CERN

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‘American Gothic’ Became Famous Because Many People Saw It as a Joke
Original image
Wikimedia Commons // Public Domain

In 1930, Iowan artist Grant Wood painted a simple portrait of a farmer and his wife (really his dentist and sister) standing solemnly in front of an all-American farmhouse. American Gothic has since inspired endless parodies and is regarded as one of the country’s most iconic works of art. But when it first came out, few people would have guessed it would become the classic it is today. Vox explains the painting’s unexpected path to fame in the latest installment of the new video series Overrated.

According to host Phil Edwards, American Gothic made a muted splash when it first hit the art scene. The work was awarded a third-place bronze medal in a contest at the Chicago Art Institute. When Wood sold the painting to the museum later on, he received just $300 for it. But the piece’s momentum didn’t stop there. It turned out that American Gothic’s debut at a time when urban and rural ideals were clashing helped it become the defining image of the era. The painting had something for everyone: Metropolitans like Gertrude Stein saw it as a satire of simple farm life in Middle America. Actual farmers and their families, on the other hand, welcomed it as celebration of their lifestyle and work ethic at a time when the Great Depression made it hard to take pride in anything.

Wood didn’t do much to clear up the work’s true meaning. He stated, "There is satire in it, but only as there is satire in any realistic statement. These are types of people I have known all my life. I tried to characterize them truthfully—to make them more like themselves than they were in actual life."

Rather than suffering from its ambiguity, American Gothic has been immortalized by it. The country has changed a lot in the past century, but the painting’s dual roles as a straight masterpiece and a format for skewering American culture still endure today.

Get the full story from Vox below.

[h/t Vox]

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“Dissension” by Tobias Rothe. Original image courtesy Fondazione Federico Zeri/Università di Bologna // CC-BY 3.0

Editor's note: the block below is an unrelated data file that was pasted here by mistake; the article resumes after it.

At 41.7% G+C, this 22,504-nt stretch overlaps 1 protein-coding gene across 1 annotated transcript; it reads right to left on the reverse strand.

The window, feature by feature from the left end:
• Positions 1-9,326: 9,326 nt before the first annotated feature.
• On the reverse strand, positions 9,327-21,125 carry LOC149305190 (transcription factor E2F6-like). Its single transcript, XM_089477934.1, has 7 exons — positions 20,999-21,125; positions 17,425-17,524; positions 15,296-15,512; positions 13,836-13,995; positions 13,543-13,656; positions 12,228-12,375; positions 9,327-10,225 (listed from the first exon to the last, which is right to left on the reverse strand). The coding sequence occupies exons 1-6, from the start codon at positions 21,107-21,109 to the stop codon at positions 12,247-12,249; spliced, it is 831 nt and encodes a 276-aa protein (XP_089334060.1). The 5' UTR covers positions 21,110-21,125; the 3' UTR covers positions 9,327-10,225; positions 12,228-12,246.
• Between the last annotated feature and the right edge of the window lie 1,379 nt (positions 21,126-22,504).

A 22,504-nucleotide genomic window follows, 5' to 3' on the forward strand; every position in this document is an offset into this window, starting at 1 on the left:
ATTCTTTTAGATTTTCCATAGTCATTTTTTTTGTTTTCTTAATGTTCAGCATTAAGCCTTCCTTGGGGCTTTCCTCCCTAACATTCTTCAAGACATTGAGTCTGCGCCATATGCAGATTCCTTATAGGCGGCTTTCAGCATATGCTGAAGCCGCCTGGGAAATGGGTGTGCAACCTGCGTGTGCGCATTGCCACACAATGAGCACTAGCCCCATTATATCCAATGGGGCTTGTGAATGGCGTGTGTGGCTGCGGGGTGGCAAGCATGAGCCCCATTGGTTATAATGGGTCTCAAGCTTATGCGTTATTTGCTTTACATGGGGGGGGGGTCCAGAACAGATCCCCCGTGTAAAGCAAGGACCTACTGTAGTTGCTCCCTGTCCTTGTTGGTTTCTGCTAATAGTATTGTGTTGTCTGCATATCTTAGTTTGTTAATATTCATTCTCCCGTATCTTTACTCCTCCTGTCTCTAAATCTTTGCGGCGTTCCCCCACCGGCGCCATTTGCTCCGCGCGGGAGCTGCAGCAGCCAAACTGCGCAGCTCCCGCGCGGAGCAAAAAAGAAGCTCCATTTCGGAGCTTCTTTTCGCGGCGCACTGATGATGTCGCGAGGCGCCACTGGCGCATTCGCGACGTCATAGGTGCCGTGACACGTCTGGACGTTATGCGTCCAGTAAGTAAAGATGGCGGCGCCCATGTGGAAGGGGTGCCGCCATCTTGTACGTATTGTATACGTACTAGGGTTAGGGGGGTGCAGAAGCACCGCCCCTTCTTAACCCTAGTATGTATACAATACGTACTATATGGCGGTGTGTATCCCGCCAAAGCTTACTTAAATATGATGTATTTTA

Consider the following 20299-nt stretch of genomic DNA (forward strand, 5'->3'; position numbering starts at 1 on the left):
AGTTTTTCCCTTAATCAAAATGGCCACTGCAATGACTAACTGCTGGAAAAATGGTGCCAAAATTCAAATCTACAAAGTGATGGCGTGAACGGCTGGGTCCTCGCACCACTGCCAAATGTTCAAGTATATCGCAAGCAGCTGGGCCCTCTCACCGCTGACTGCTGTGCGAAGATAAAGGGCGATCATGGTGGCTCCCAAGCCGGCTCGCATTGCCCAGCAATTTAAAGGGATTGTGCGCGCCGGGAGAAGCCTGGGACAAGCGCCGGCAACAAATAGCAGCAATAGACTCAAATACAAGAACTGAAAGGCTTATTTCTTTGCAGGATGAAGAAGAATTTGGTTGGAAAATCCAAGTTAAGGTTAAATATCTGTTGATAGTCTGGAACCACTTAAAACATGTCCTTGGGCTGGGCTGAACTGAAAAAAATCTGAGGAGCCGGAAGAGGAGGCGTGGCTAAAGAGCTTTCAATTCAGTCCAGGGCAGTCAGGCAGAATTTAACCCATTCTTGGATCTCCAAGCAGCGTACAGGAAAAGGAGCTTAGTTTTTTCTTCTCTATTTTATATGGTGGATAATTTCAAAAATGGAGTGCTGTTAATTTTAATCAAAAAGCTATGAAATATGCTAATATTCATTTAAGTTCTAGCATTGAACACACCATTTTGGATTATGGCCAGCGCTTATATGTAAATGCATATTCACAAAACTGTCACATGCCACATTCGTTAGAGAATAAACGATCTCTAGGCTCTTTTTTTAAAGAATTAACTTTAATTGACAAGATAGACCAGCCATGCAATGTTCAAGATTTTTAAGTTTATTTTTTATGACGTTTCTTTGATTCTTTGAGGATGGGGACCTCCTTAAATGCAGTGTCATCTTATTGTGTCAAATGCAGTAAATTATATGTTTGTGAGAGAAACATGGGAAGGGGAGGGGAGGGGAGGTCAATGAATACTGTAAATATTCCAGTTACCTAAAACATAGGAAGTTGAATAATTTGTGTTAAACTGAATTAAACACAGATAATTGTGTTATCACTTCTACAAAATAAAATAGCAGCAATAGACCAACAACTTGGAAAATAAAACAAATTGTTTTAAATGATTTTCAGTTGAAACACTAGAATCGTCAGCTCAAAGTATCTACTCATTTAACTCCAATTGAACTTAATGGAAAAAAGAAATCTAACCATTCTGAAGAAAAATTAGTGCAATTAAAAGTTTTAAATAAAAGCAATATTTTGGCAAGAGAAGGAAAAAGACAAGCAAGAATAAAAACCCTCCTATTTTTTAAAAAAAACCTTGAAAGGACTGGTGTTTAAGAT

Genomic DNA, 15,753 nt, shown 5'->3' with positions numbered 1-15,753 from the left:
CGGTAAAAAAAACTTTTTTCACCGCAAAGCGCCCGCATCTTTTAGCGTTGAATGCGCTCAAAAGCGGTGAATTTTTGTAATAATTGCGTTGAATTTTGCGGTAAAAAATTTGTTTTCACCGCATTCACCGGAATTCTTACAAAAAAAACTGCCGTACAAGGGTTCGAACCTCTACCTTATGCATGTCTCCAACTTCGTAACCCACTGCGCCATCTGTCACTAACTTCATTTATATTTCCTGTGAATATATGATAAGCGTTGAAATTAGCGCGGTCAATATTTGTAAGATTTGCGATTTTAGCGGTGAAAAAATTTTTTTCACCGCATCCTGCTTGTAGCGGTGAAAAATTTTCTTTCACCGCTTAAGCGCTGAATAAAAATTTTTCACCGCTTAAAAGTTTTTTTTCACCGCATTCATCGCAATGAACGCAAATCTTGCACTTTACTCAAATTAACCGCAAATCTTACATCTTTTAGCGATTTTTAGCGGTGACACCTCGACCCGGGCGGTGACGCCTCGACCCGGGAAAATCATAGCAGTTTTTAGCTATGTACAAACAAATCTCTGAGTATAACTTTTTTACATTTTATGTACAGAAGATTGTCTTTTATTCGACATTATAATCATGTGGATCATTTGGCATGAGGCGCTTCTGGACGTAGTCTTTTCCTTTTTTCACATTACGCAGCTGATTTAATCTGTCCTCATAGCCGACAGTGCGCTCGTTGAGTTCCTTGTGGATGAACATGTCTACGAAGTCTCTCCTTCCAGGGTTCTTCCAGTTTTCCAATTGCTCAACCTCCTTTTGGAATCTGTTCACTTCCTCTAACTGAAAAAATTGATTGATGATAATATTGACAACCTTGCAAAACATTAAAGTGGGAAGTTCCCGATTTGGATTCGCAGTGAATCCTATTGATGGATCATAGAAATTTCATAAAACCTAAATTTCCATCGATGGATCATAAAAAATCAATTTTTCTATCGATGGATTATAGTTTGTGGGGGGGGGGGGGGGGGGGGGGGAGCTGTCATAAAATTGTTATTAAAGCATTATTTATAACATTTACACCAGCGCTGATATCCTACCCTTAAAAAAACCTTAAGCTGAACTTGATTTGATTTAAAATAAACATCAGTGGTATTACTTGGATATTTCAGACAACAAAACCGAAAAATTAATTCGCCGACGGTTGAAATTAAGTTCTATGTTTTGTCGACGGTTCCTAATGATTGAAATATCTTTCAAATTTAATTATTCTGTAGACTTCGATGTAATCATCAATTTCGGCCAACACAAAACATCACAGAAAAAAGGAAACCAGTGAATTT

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Get Your GIFs Ready for This International Public Domain GIF-Making Competition
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“Dissension” by Tobias Rothe. Original image courtesy Fondazione Federico Zeri/Università di Bologna // CC-BY 3.0

Excellent GIF-making skills can serve you beyond material for your clever tweets. Each year, a group of four digital libraries from across the world hosts GIF IT UP, a competition to find the best animated image sourced from public domain images from their archives.

The competition is sponsored by Europeana, the Digital Public Library of America (DPLA), New Zealand’s DigitalNZ, and the National Library of Australia’s Trove, all of which host millions of public domain works. The requirements are that the source material must be in the public domain, have a 'no known copyright restrictions' statement, or have a Creative Commons license that allows its reuse. The material must also come from one of the sponsored sources. Oh, and judging by the past winners, it helps if it’s a little whimsical.

The image above won the grand prize in 2015. And this was a runner-up in 2016:

via GIPHY

This year’s prizes haven’t been announced yet (although Europeana says there will be a new one for first-time GIF makers), but last year’s grand prize winner got their own Giphoscope, and runners-up got $20 gift cards. (Turns out, there’s not a lot of money in public domain art.)

Not an expert GIFer yet? You can always revisit the audio version of DPLA’s advanced GIF-making tutorial from last year.

The fourth-annual GIF IT UP contest opens to submissions October 1.